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Tucson 2014 - 3rd Update

Last Updated: 16th Feb 2014

By Jolyon & Katya Ralph

Tucson 2014 - Third Update

Tucson remains as busy as always, and with so much going on and so little time to report it, I've decided to put everything left in the run-up to the TGMS show in one report. This also includes an update on things I didn't get to write about in the previous reports on Inn Suites and Pueblo.

Inn Suites (Update)

Baby diplodocus being chased by Triceratops

Chalcocite from China - Jordi Fabre specimen

From Gunnar Farber, The oldest rock in the world (3.962 billion years) - Acasta-Tonalite from near Point Lake, 350km north of Yellowknife, NWT, Canada

Dinosaurs from the Cardboardiferous period

Pueblo Show (Update)

My previous report for the Pueblo Show was written before I'd had a chance to visit all the dealers - here is the update.

Riverpark Inn - Home of the Pueblo Show

Fine Art Minerals specialise in minerals from Pakistan and Afghanistan.

Microlite with Cassiterite and Topaz from Skardu, Pakistan

Emerald - Panjsher Province, Afghanistan

Fluorite - Hunza Valley, Pakistan

Mustafa from Fine Art Minerals

Childrenite- Mawi Pegmatite, Nuristan, Afghanistan

Shannon & Sons sell an enormous number of rare and unusual mineral species.

Native lead replacing plant root - Tubac, Arizona



Assorted rare Hg minerals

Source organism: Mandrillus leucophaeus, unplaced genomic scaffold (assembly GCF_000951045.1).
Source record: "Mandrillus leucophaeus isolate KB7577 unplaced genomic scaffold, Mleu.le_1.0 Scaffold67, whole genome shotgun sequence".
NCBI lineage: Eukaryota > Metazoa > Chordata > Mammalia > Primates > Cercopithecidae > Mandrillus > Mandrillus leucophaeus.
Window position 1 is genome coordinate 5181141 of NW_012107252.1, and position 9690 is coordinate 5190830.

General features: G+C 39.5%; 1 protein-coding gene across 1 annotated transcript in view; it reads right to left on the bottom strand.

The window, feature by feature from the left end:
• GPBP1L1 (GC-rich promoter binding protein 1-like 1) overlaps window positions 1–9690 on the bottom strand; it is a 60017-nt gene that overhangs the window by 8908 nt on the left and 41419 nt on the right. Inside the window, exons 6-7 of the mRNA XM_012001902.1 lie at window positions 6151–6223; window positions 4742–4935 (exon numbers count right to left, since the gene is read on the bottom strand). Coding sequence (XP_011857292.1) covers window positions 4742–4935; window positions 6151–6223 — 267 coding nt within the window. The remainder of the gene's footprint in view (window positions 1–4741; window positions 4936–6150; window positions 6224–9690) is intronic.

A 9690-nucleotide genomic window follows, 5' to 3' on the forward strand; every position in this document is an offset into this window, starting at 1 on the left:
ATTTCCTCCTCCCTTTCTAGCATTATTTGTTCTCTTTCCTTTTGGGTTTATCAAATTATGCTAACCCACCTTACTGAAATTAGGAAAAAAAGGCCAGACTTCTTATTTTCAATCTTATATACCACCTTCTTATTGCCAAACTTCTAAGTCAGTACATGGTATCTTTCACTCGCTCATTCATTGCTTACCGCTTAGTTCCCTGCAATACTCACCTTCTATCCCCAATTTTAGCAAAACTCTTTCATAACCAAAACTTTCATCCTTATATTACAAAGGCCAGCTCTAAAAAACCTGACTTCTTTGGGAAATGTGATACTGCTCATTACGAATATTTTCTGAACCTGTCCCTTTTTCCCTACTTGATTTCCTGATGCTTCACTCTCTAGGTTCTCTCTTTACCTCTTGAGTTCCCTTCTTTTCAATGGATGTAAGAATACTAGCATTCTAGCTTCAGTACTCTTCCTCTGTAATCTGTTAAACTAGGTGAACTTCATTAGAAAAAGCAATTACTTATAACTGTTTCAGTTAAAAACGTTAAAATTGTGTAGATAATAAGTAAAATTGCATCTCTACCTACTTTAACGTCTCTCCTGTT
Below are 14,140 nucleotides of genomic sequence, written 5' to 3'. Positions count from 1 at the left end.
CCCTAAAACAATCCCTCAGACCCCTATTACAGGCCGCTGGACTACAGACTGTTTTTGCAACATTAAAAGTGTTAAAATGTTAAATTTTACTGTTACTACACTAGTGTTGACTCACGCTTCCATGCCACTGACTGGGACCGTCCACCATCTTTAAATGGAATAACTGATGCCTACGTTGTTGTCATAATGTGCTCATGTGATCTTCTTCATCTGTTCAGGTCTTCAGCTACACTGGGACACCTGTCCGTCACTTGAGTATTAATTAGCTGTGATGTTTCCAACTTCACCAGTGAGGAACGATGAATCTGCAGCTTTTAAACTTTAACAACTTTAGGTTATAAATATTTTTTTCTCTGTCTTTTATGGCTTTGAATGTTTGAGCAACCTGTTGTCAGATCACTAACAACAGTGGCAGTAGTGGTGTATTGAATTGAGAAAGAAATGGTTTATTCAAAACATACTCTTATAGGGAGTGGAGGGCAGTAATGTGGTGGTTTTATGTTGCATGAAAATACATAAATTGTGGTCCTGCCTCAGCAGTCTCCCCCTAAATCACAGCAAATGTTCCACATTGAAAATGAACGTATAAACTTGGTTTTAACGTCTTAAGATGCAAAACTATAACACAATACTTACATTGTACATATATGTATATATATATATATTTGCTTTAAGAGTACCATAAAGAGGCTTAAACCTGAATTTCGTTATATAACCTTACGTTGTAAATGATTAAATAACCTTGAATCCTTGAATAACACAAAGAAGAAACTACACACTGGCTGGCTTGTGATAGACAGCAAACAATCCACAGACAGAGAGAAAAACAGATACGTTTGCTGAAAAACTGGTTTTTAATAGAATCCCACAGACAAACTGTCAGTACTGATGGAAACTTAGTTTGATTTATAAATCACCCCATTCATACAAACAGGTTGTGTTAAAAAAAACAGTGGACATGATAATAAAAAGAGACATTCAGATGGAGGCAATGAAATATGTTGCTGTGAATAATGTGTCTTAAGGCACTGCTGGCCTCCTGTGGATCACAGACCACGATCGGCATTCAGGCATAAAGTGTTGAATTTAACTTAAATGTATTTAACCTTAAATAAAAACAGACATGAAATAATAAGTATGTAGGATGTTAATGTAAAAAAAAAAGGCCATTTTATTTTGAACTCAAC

Mineraly's ML Creations is a dealer I had not come across before with some interesting items:

Iranian Wulfenite

Madagascan beryl

Calcite pseudomorphs after Vivianite in oyster shell fossils, from southern France

Sound Minerals, another dealer who hasn't appeared on these reports before, had an interesting selection of good pegmatite gem minerals.

Kunzite - Pala Chief Mine, California

Unusual beryl from Ukraine

The Kristalle Party

Every year Kristalle and Crystal Classics host a themed party - and this year the theme was Jamaica!

Kristina Bode, Katya Ralph and Diana Schlegel

Dave Waisman and Bryan Lees

Night view over Tucson

Justin and Brandy Zzyzx

One of these three is American. Can you tell which?

John Veevaert Open House

John Veevaert, Steve Perry and Brett Keller had an open-house to show John and Steve's minerals and Brett's wine.

Marshalsussmanite from South Africa (John Veevaert specimen)

Wine from

Day off!